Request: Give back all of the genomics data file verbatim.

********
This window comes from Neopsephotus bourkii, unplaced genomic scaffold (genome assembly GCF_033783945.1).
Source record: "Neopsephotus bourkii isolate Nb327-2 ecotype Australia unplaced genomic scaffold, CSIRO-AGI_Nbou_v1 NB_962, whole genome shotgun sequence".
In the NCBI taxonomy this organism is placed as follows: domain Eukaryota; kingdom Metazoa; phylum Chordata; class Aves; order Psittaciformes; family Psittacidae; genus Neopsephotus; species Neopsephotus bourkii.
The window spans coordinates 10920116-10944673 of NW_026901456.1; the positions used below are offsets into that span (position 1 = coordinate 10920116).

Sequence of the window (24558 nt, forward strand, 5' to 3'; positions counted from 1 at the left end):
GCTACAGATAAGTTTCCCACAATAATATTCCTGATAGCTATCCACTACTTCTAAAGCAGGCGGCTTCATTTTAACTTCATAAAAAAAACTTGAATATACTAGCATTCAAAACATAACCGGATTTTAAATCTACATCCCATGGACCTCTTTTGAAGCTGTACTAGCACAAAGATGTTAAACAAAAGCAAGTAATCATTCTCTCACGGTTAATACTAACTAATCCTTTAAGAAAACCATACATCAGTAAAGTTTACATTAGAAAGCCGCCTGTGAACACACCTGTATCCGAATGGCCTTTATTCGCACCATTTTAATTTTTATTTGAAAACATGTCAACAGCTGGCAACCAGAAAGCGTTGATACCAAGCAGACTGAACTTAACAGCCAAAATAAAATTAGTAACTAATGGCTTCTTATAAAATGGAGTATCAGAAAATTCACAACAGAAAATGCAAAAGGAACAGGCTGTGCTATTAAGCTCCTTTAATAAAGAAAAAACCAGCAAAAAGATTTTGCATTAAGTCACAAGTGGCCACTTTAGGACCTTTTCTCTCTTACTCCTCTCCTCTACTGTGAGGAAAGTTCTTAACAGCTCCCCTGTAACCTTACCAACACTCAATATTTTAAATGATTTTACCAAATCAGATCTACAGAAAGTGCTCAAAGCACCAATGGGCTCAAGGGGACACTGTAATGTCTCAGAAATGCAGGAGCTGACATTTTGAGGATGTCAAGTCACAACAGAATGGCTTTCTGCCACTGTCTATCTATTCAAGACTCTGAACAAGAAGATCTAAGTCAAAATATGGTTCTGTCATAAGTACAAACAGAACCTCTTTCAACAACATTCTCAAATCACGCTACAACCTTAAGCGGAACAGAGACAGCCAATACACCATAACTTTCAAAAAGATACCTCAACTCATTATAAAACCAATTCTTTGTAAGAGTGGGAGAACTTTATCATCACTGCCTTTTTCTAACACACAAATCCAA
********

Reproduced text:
This window comes from Neopsephotus bourkii, unplaced genomic scaffold (genome assembly GCF_033783945.1).
Source record: "Neopsephotus bourkii isolate Nb327-2 ecotype Australia unplaced genomic scaffold, CSIRO-AGI_Nbou_v1 NB_962, whole genome shotgun sequence".
In the NCBI taxonomy this organism is placed as follows: domain Eukaryota; kingdom Metazoa; phylum Chordata; class Aves; order Psittaciformes; family Psittacidae; genus Neopsephotus; species Neopsephotus bourkii.
The window spans coordinates 10920116-10944673 of NW_026901456.1; the positions used below are offsets into that span (position 1 = coordinate 10920116).

Sequence of the window (24558 nt, forward strand, 5' to 3'; positions counted from 1 at the left end):
GCTACAGATAAGTTTCCCACAATAATATTCCTGATAGCTATCCACTACTTCTAAAGCAGGCGGCTTCATTTTAACTTCATAAAAAAAACTTGAATATACTAGCATTCAAAACATAACCGGATTTTAAATCTACATCCCATGGACCTCTTTTGAAGCTGTACTAGCACAAAGATGTTAAACAAAAGCAAGTAATCATTCTCTCACGGTTAATACTAACTAATCCTTTAAGAAAACCATACATCAGTAAAGTTTACATTAGAAAGCCGCCTGTGAACACACCTGTATCCGAATGGCCTTTATTCGCACCATTTTAATTTTTATTTGAAAACATGTCAACAGCTGGCAACCAGAAAGCGTTGATACCAAGCAGACTGAACTTAACAGCCAAAATAAAATTAGTAACTAATGGCTTCTTATAAAATGGAGTATCAGAAAATTCACAACAGAAAATGCAAAAGGAACAGGCTGTGCTATTAAGCTCCTTTAATAAAGAAAAAACCAGCAAAAAGATTTTGCATTAAGTCACAAGTGGCCACTTTAGGACCTTTTCTCTCTTACTCCTCTCCTCTACTGTGAGGAAAGTTCTTAACAGCTCCCCTGTAACCTTACCAACACTCAATATTTTAAATGATTTTACCAAATCAGATCTACAGAAAGTGCTCAAAGCACCAATGGGCTCAAGGGGACACTGTAATGTCTCAGAAATGCAGGAGCTGACATTTTGAGGATGTCAAGTCACAACAGAATGGCTTTCTGCCACTGTCTATCTATTCAAGACTCTGAACAAGAAGATCTAAGTCAAAATATGGTTCTGTCATAAGTACAAACAGAACCTCTTTCAACAACATTCTCAAATCACGCTACAACCTTAAGCGGAACAGAGACAGCCAATACACCATAACTTTCAAAAAGATACCTCAACTCATTATAAAACCAATTCTTTGTAAGAGTGGGAGAACTTTATCATCACTGCCTTTTTCTAACACACAAATCCAA